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Measurements of 234U and 238U in Hair, Urine, and Drinking Water Among Drilled Bedrock Well Water Users for the Evaluation of Hair as a Biomonitor of Uranium Intake
Linköping University, Department of Medical and Health Sciences, Division of Radiological Sciences. Linköping University, Faculty of Health Sciences.ORCID iD: 0000-0002-4055-8688
Linköping University, Department of Medical and Health Sciences, Division of Radiological Sciences. Linköping University, Faculty of Health Sciences. Östergötlands Läns Landsting, Center for Surgery, Orthopaedics and Cancer Treatment, Department of Radiation Physics.
2014 (English)In: Health Physics, ISSN 0017-9078, E-ISSN 1538-5159, Vol. 107, no 2, 143-149 p.Article in journal (Refereed) Published
Abstract [en]

Hair is evaluated and compared with urine as a biomonitor for human intake of uranium. Concentrations of U and U and the activity ratio between them are measured in the hair, urine, and drinking water of 24 drilled bedrock well water users in Östergötland, Sweden. The samples are measured with α-spectrometry after radiochemical preparation using liquid-liquid separation with tributylphosphate. The results show that there is a stronger correlation between the uranium concentrations in the drinking water of each subject and the hair of the subject (r = 0.50) than with the urine (r = 0.21). There is also a stronger correlation between the activity ratios of water and hair (r = 0.91) than between water and urine (r = 0.56). These results imply that hair may serve as a robust indicator of chronic uranium intake. One obvious advantage over sampling urine is that hair samples reflect a much longer excretion period: weeks compared to days. The absorbed fraction of uranium, the f value, is calculated as the ratio between the excreted amount of uranium in urine and hair per day and the daily drinking water intake of uranium. The f values stretch from 0.002 to 0.10 with a median of 0.023.

Place, publisher, year, edition, pages
Wolters Kluwer, 2014. Vol. 107, no 2, 143-149 p.
National Category
Radiology, Nuclear Medicine and Medical Imaging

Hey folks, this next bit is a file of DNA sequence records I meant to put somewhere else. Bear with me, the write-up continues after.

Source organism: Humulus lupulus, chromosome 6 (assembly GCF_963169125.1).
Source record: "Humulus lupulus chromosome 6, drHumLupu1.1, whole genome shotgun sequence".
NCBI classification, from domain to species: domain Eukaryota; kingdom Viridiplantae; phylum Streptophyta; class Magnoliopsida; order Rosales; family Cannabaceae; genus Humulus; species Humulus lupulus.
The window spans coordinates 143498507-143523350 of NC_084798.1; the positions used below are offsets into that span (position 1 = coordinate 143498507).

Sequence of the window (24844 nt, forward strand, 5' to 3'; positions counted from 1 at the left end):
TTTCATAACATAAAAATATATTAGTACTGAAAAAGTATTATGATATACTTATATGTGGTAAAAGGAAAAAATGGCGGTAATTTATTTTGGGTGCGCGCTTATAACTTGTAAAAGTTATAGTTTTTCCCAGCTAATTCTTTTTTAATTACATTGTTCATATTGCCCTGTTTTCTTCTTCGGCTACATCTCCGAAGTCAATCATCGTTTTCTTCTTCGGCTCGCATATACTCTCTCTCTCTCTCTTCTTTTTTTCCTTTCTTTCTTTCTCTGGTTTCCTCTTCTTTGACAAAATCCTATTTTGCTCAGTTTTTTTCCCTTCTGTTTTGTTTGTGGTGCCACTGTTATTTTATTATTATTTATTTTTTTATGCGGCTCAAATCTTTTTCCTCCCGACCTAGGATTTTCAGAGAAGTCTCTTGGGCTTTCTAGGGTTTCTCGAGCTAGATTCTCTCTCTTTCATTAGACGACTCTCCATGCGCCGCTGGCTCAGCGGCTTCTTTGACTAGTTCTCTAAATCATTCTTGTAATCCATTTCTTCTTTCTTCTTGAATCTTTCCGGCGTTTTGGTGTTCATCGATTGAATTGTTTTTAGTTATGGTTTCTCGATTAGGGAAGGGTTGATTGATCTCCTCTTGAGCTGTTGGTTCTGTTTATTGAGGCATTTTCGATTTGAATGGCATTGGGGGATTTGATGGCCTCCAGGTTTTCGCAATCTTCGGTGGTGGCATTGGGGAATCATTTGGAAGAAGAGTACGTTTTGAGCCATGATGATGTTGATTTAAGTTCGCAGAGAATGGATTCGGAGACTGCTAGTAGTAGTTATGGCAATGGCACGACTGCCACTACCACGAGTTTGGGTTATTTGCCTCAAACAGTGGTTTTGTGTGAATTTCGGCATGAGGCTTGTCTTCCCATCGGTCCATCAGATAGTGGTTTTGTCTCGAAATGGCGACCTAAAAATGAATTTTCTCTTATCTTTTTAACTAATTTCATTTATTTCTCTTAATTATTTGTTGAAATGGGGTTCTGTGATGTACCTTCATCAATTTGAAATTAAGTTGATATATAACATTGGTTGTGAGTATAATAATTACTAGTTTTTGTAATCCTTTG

Identifiers
URN: urn:nbn:se:liu:diva-108889DOI: 10.1097/HP.0000000000000075ISI: 000338678800005PubMedID: 24978285OAI: oai:DiVA.org:liu-108889DiVA: diva2:733708
Available from: 2014-07-11 Created: 2014-07-11 Last updated: 2017-12-05Bibliographically approved
In thesis
1. Chewing gum and human hair as retrospective dosimeters
Open this publication in new window or tab >>Chewing gum and human hair as retrospective dosimeters
2014 (English)Doctoral thesis, comprehensive summary (Other academic)
Abstract [en]

Retrospective dosimeters are sometimes needed after radiological/nuclear (RN) exposures to determine the doses to individuals. Conventional dosimeters may not be at hand or may not be applicable calling for alternative materials.

The possible exposure situations can be divided into external and internal; the radiation field stems either from outside the body or from a source within. This thesis investigates the possibility to use chewing gum and hair as retrospective dosimeters. The chewing gum would be used after an unexpected radiation event of external type whereas human hair is examined after chronic intake of uranium. Chewing gum containing xylitol and sorbitol was analyzed using electron paramagnetic resonance (EPR) and the hair was analyzed by alphaspectrometry following radiochemistry and by synchrotron radiation microbeam x-ray fluorescence (SR μ-XRF).